Making Open Science Sustainable for Chemistry

Published on June 22, 2017

Interview with Ian Bruno: Cambridge Crystallographic Data Centre, Cambridge, UK,
recorded at the  BEILSTEIN OPEN SCIENCE SYMPOSIUM (22 – 24 May 2017).

Ian Bruno is discussing making open science sustainable with Martin Hicks. Ian makes the point that simply making data sets available is not sufficient, they need to be discoverable and re-usable. He outlines how the Cambridge Crystallographic Data Centre (CCDC) started producing the Cambridge Structure Database over 50 years ago, and over time have had different models to ensure its sustainability. In the internet era, the challenge has been to provide a level of free access, whilst generating income through the value added services and software that work on top of the database. Sustainability is not just an issue of financial support, but is also driven by the user base. Here the CCDC set up a network of national affiliated centers, responsible originally for the distribution of the database – then on tapes. Nowadays this network helps in attracting funding for local academics to receive the value added services. The driver of sustainability of a resource is its scientific value. Ian discussed the idea of the scholarly commons and different ways of communicating science, in particular looking at the underlying research objects that contribute to a story. To improve discoverability we need to address the issues of publish and perish paradigm, and develop workflows that are much more closely related to the research that people are doing. Here we need the appropriate levels of documentation or meta-data associated with those research objects so that people are able to find them. In terms of standards for chemical structures, Ian notes that people are currently using de-facto standards and have built workflows around them, and thus they will be reluctant to change. There are currently discussions underway, to ensure that the specification of these formats and extensions are made openly accessible.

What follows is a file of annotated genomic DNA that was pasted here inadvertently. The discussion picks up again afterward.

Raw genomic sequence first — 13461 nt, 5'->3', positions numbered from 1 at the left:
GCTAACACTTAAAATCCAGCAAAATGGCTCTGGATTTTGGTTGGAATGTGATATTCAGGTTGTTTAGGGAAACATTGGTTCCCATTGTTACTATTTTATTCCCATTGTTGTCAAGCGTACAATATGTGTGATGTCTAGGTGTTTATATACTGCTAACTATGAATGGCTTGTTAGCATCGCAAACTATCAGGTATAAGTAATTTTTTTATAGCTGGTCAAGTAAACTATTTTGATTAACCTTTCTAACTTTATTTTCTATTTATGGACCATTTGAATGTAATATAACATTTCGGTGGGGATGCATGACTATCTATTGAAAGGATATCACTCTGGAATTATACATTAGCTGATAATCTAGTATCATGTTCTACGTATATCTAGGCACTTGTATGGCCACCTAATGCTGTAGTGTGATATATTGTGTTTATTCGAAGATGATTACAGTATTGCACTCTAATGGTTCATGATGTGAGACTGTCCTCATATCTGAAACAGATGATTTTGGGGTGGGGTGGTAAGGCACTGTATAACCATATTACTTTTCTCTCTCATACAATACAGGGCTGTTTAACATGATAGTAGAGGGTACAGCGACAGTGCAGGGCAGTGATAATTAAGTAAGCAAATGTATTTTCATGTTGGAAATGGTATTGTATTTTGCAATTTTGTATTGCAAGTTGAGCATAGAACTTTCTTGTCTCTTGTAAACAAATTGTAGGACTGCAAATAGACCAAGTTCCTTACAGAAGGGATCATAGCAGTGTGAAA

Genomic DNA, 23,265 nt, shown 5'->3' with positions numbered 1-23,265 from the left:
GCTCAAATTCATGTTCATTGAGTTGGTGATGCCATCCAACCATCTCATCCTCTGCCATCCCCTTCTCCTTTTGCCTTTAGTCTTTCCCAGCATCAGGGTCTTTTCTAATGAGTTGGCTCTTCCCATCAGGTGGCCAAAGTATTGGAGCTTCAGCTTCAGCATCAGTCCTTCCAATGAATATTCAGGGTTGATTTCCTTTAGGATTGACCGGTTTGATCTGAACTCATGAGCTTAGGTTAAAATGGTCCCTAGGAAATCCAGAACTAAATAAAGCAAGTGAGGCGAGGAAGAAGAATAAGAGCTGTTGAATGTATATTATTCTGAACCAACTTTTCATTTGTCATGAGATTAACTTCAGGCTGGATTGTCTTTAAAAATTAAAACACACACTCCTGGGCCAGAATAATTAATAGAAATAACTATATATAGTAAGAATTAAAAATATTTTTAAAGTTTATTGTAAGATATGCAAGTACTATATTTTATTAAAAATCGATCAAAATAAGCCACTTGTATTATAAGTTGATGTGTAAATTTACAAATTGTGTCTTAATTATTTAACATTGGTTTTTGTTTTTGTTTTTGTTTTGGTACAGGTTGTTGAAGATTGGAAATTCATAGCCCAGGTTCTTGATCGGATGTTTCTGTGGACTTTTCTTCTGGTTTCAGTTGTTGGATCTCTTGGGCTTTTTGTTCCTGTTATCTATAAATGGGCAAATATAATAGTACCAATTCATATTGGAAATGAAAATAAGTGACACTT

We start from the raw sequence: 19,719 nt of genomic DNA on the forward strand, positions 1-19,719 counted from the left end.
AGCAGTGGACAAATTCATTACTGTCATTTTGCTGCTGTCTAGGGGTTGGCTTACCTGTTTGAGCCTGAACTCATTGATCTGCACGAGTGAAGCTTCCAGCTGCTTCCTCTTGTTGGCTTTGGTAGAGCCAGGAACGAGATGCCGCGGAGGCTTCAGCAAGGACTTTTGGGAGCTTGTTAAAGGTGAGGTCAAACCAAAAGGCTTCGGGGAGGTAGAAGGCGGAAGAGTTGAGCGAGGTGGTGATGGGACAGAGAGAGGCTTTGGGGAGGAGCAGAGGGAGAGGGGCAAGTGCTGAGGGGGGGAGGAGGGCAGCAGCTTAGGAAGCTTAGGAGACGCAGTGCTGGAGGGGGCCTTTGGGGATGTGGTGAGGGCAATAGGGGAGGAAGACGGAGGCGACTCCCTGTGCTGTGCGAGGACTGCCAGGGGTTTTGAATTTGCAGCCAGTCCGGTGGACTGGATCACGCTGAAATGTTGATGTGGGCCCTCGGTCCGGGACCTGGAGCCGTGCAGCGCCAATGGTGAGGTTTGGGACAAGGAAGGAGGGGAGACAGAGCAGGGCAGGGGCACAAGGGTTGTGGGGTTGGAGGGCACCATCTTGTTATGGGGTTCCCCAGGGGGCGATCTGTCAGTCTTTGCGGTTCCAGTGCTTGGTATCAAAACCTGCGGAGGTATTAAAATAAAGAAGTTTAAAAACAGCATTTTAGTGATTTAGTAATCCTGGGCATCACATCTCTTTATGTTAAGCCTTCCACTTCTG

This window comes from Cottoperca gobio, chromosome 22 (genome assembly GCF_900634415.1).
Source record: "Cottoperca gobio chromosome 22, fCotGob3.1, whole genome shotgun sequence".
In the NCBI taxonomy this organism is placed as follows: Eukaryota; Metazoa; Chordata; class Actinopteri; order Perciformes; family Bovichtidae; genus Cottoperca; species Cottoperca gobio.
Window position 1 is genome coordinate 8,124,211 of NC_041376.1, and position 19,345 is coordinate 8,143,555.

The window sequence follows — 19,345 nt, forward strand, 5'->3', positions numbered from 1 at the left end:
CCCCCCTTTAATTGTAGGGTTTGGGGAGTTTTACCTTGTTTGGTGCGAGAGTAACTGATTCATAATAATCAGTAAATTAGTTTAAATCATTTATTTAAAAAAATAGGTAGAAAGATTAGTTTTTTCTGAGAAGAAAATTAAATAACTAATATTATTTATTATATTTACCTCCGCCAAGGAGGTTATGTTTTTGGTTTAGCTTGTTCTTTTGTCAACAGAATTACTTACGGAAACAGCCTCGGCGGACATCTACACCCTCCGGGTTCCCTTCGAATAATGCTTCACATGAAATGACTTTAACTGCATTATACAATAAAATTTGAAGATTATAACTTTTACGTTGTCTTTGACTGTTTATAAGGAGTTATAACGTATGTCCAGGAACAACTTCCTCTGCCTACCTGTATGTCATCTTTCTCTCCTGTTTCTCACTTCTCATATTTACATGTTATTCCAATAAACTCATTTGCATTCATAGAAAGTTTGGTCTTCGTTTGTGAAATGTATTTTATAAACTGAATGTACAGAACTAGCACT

Please have a look at our other videos with some speakers and their standpoints on Open Science:

Challenges for Scientific Databases
Frédérique Lisacek: Swiss Institute of Bioinformatics, Geneva, Switzerland

The Open Source Chemistry Lab
Matthew Todd: The University of Sydney, Australia

Transfer of Metadata from the Bench to Databases
Henry Rzepa: Imperial College London, UK

Uncertainties in Chemistry
Jeremy G. Frey: University of Southampton, UK

Fly-by-Wire Chemistry
Lee Cronin: University of Glasgow, UK

The European Open Science Cloud
Klaus Tochtermann: Leibniz Information Centre for Economics, Kiel, Germany

Libraries in Transformation
Leah McEwen:  Cornell University, Ithaca, USA

Discussion: Retro- and Prospectives on Open Science
Ian Bruno, Stuart Chalk, Martin Hicks, Carsten Kettner, Leah McEwen.

Open Access, Open Data, Open Science, Data Sharing and Big Data are examples of buzz words that are used to describe the new opportunities and demands for sharing and reusing the results of scientific research. This symposium brought together research scientists, data scientists, publishers, funders and other interested parties to review critically current publication practices in chemistry and related sciences.

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